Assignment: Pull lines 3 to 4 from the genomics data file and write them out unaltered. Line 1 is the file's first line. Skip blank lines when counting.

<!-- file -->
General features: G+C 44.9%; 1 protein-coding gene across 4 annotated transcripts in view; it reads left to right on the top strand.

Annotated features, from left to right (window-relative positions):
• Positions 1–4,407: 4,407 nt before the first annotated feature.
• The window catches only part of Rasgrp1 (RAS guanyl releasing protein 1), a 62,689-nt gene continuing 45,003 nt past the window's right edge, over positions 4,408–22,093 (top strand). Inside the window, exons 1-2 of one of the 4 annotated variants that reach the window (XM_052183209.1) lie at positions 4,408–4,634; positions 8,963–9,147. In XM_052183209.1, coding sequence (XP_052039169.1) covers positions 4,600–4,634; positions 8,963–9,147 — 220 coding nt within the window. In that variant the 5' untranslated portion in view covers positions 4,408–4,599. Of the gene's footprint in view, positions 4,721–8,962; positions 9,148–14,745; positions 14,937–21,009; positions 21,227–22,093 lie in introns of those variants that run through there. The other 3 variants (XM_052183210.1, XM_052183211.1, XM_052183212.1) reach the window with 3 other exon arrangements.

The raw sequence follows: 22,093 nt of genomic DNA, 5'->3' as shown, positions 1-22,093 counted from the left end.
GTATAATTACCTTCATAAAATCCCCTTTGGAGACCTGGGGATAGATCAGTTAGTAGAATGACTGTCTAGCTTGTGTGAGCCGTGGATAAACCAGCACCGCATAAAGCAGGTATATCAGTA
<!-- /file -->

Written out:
• Positions 1–4,407: 4,407 nt before the first annotated feature.
• The window catches only part of Rasgrp1 (RAS guanyl releasing protein 1), a 62,689-nt gene continuing 45,003 nt past the window's right edge, over positions 4,408–22,093 (top strand). Inside the window, exons 1-2 of one of the 4 annotated variants that reach the window (XM_052183209.1) lie at positions 4,408–4,634; positions 8,963–9,147. In XM_052183209.1, coding sequence (XP_052039169.1) covers positions 4,600–4,634; positions 8,963–9,147 — 220 coding nt within the window. In that variant the 5' untranslated portion in view covers positions 4,408–4,599. Of the gene's footprint in view, positions 4,721–8,962; positions 9,148–14,745; positions 14,937–21,009; positions 21,227–22,093 lie in introns of those variants that run through there. The other 3 variants (XM_052183210.1, XM_052183211.1, XM_052183212.1) reach the window with 3 other exon arrangements.